# Introducing: Orthogonal Nonlinear Least-Squares Regression in R

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With this post I want to introduce my newly bred ‘onls’ package which conducts Orthogonal Nonlinear Least-Squares Regression (ONLS):

http://cran.r-project.org/web/packages/onls/index.html.

Orthogonal nonlinear least squares (ONLS) is a not so frequently applied and maybe overlooked regression technique that comes into question when one encounters an “error in variables” problem. While classical nonlinear least squares (NLS) aims to minimize the sum of squared vertical residuals, ONLS minimizes the sum of squared orthogonal residuals. The method is based on finding points on the fitted line that are orthogonal to the data by minimizing for each the Euclidean distance to some point on the fitted curve. There is a 25 year old FORTRAN implementation for ONLS available (ODRPACK, http://www.netlib.org/toms/869.zip), which has been included in the ‘scipy’ package for Python (http://docs.scipy.org/doc/scipy-0.14.0/reference/odr.html). Here, `onls`

has been developed for easy future algorithm tweaking in R. The results obtained from `onls`

are exactly similar to those found in the original implementation [1, 2]. It is based on an inner loop using `optimize`

for each to find within some border and an outer loop for the fit parameters using `nls.lm`

of the ‘minpack’ package. Sensible starting parameters for `onls`

are obtained by prior fitting with standard `nls`

, as parameter values for ONLS are usually fairly similar to those from NLS.

There is a package vignette available with more details in the “/onls/inst” folder, especially on what to do if fitting fails or not all points are orthogonal. I will work through one example here, the famous DNase 1 dataset of the `nls`

documentation, with 10% added error. The semantics are exactly as in `nls`

, albeit with a (somewhat) different output:

```
```

```
> DNase1 <- subset(DNase, Run == 1)
> DNase1$density <- sapply(DNase1$density, function(x) rnorm(1, x, 0.1 * x))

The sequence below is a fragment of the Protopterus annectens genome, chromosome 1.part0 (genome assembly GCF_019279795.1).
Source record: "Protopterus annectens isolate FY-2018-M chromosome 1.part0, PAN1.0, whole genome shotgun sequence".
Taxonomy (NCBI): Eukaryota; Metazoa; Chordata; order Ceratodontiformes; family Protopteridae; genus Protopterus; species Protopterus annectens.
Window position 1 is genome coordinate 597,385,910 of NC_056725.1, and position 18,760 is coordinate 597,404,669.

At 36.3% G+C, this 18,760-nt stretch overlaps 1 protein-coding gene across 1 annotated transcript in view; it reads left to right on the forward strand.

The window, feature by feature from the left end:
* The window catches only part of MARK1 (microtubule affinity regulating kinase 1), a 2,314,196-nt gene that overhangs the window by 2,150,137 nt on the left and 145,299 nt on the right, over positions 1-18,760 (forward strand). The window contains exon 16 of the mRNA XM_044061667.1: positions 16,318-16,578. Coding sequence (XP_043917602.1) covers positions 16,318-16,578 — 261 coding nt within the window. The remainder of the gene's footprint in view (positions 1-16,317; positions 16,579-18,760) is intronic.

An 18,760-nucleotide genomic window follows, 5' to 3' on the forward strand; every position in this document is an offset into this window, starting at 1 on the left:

> mod1 <- onls(density ~ Asym/(1 + exp((xmid - log(conc))/scal)),
data = DNase1, start = list(Asym = 3, xmid = 0, scal = 1))
Obtaining starting parameters from ordinary NLS...
Passed...
Relative error in the sum of squares is at most `ftol'.
Optimizing orthogonal NLS...
Passed... Relative error in the sum of squares is at most `ftol'.
```

The `print.onls`

method gives, as in `nls`

, the parameter values and the vertical residual sum-of-squares. However, the orthogonal residual sum-of-squares is also returned and MOST IMPORTANTLY, information on how many points are actually orthogonal to after fitting:

```
```> print(mod1)

Nonlinear orthogonal regression model

model: density ~ Asym/(1 + exp((xmid - log(conc))/scal))

data: DNase1

Asym xmid scal

2.422 1.568 1.099

vertical residual sum-of-squares: 0.2282

orthogonal residual sum-of-squares: 0.2234

PASSED: 16 out of 16 fitted points are orthogonal.

Number of iterations to convergence: 2

Achieved convergence tolerance: 1.49e-08

Checking all points for orthogonality is accomplished using the independent checking routine `check_o`

which calculates the angle between the slope of the tangent obtained from the first derivative at and the slope of the `onls`

-minimized Euclidean distance between and :

=> which should be , if the Euclidean distance has been minimized.

When plotting an ONLS model with the `plot.onls`

function, it is important to know that orthogonality is only evident with equal scaling of both axes:

```
```> plot(mod1, xlim = c(0, 0.5), ylim = c(0, 0.5))

As with `nls`

, all generics work:

`print(mod1), plot(mod1), summary(mod1), predict(mod1, newdata = data.frame(conc = 6)), logLik(mod1), deviance(mod1), formula(mod1), weights(mod1), df.residual(mod1), fitted(mod1), residuals(mod1), vcov(mod1), coef(mod1), confint(mod1).`

However, `deviance`

and `residuals`

deliver the vertical, standard NLS values. To calculate orthogonal deviance and obtain orthogonal residuals, use `deviance_o`

and `residuals_o`

.

[1] ALGORITHM 676 ODRPACK: Software for Weighted Orthogonal Distance Regression.

Boggs PT, Donaldson JR, Byrd RH and Schnabel RB.

ACM Trans Math Soft (1989), **15**: 348-364.

[2] User’s Reference Guide for ODRPACK Version 2.01.

Software for Weighted Orthogonal Distance Regression.

Boggs PT, Byrd RH, Rogers JE and Schnabel RB.\

NISTIR (1992), 4834: 1-113.

Cheers,

Andrej

Filed under: nonlinear regression, Uncategorized Tagged: nonlinear, ODRPACK, orthogonal, regression

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